Joe,Good question! I answer this question quite often. As you probably know, conventional fruit receives a light application of shellac wax that increases the shine and seals the apple to help reduce shrink. This process is required by the retail buyer to enhance the appearance of the fruit. If it were up to us we wouldn't wax apples at all. It's an expensive process and usually slows down production. For fruit to be certified organic, post harvest waxes are not accepted by the U.S.D.A. There are U.S.D.A. inspectors on site while the fruit is being packed to monitor the process. I can assure you there are no post harvest chemicals on your fruit! But.......there is wax on your apple. So what is it? (This is the part I enjoy) The wax that you have encountered is neither shellac nor carnuba. Thanks to mother nature, apples produce there own natural wax. Some apple varieties produce more than others. Unfortunately, we can't control the application or shine or we'd use it on all of our apples. Thanks for the question.
How do I know if I'm buying your apples, labled organic, are truly organic? How do you assure that your "organic" apples do not get mixed in with apples that have been sprayed with pesticides, etc? Are your organic apples srayed with wax?
Robert,You are on top of things my friend! Awesome question. Some of your hard earned money is channeled to the U.S.D.A.through taxes. Each grower/shipper organization in Washington State is closely and constantly monitored by U.S.D.A. inspectors. Those guys camp out down here and believe me they inspect everything including every single block of fruit we run. Before each run a U.S.D.A. inspector has to be present and informed before we can start production. The inspector is constantly random sampling during the production process and I haven't met one yet that smiles.....they mean business and don't think twice about shutting down production if there is a question. Speaking of questions......good question!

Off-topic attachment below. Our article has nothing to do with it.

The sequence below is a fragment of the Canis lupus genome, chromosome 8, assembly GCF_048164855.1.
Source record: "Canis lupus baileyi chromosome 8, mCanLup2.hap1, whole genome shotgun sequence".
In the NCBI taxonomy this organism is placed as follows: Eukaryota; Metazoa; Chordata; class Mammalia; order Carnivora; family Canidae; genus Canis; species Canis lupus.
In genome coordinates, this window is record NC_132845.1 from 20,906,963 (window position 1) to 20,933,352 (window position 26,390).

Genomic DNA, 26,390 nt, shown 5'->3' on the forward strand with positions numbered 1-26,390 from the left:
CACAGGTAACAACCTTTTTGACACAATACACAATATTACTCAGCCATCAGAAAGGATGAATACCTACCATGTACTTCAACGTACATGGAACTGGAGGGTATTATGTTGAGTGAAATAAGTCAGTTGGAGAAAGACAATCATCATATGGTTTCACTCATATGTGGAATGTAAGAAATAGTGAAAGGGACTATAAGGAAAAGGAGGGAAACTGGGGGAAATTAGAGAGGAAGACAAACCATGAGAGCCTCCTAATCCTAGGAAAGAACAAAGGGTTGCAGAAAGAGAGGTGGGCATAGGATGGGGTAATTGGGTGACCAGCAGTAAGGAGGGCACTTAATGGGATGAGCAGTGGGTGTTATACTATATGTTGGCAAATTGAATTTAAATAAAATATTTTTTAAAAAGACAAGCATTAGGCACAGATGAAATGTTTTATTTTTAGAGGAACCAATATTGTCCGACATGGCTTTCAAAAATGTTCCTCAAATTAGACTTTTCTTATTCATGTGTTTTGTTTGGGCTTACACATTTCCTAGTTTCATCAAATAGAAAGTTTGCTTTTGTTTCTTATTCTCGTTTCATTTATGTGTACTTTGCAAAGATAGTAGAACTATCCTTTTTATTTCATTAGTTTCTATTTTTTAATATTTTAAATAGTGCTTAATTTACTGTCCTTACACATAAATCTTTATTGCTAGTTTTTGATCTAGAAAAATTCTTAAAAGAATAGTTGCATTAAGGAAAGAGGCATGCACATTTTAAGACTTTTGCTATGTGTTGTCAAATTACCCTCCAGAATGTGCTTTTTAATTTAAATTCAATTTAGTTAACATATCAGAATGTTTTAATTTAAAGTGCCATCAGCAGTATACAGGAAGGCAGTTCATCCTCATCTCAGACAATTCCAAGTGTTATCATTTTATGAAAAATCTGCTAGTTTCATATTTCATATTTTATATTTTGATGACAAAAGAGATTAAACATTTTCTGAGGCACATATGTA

Why put labels on your fruit?
Comments: Why do you have to put those hard to remove stickers on my fruit?
Anonymous,We place PLU stickers on all of our boxed fruit at the request of our retailers. Bagged fruit will generally not be stickered. The PLU sticker associates a unique number with each variety of fruit. This number is the same for each variety throughout our industry. This number is placed on the PLU sticker and the sticker is attached with food-grade adhesive to each piece of boxed fruit we pack. The retailer uses this number for inventory control (for example to track which varieties are selling the best).